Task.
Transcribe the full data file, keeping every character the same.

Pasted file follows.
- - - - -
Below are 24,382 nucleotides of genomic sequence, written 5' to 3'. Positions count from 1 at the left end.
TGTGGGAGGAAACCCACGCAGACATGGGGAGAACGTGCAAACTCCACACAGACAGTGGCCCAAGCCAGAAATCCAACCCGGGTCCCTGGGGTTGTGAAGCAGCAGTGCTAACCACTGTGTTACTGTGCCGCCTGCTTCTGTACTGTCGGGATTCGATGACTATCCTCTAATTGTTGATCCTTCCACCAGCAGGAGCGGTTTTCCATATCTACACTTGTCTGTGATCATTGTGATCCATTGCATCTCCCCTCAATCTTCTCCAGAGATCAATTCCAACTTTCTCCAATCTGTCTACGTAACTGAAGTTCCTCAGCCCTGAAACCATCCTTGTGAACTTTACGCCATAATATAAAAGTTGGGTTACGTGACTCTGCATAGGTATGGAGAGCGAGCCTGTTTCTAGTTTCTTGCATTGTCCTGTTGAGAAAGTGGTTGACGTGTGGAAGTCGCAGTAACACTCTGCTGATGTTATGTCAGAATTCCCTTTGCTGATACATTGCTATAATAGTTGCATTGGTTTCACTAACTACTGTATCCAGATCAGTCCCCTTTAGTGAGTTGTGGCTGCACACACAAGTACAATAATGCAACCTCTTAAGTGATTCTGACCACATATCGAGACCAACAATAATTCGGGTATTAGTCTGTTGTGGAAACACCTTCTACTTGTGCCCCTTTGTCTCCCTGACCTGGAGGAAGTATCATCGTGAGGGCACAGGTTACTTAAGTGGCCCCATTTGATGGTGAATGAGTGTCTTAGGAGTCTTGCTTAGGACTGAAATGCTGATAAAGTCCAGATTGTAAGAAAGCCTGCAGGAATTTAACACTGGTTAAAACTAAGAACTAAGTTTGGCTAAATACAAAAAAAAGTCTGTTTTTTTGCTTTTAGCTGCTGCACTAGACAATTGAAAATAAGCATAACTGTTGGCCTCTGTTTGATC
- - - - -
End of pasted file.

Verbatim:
Below are 24,382 nucleotides of genomic sequence, written 5' to 3'. Positions count from 1 at the left end.
TGTGGGAGGAAACCCACGCAGACATGGGGAGAACGTGCAAACTCCACACAGACAGTGGCCCAAGCCAGAAATCCAACCCGGGTCCCTGGGGTTGTGAAGCAGCAGTGCTAACCACTGTGTTACTGTGCCGCCTGCTTCTGTACTGTCGGGATTCGATGACTATCCTCTAATTGTTGATCCTTCCACCAGCAGGAGCGGTTTTCCATATCTACACTTGTCTGTGATCATTGTGATCCATTGCATCTCCCCTCAATCTTCTCCAGAGATCAATTCCAACTTTCTCCAATCTGTCTACGTAACTGAAGTTCCTCAGCCCTGAAACCATCCTTGTGAACTTTACGCCATAATATAAAAGTTGGGTTACGTGACTCTGCATAGGTATGGAGAGCGAGCCTGTTTCTAGTTTCTTGCATTGTCCTGTTGAGAAAGTGGTTGACGTGTGGAAGTCGCAGTAACACTCTGCTGATGTTATGTCAGAATTCCCTTTGCTGATACATTGCTATAATAGTTGCATTGGTTTCACTAACTACTGTATCCAGATCAGTCCCCTTTAGTGAGTTGTGGCTGCACACACAAGTACAATAATGCAACCTCTTAAGTGATTCTGACCACATATCGAGACCAACAATAATTCGGGTATTAGTCTGTTGTGGAAACACCTTCTACTTGTGCCCCTTTGTCTCCCTGACCTGGAGGAAGTATCATCGTGAGGGCACAGGTTACTTAAGTGGCCCCATTTGATGGTGAATGAGTGTCTTAGGAGTCTTGCTTAGGACTGAAATGCTGATAAAGTCCAGATTGTAAGAAAGCCTGCAGGAATTTAACACTGGTTAAAACTAAGAACTAAGTTTGGCTAAATACAAAAAAAAGTCTGTTTTTTTGCTTTTAGCTGCTGCACTAGACAATTGAAAATAAGCATAACTGTTGGCCTCTGTTTGATC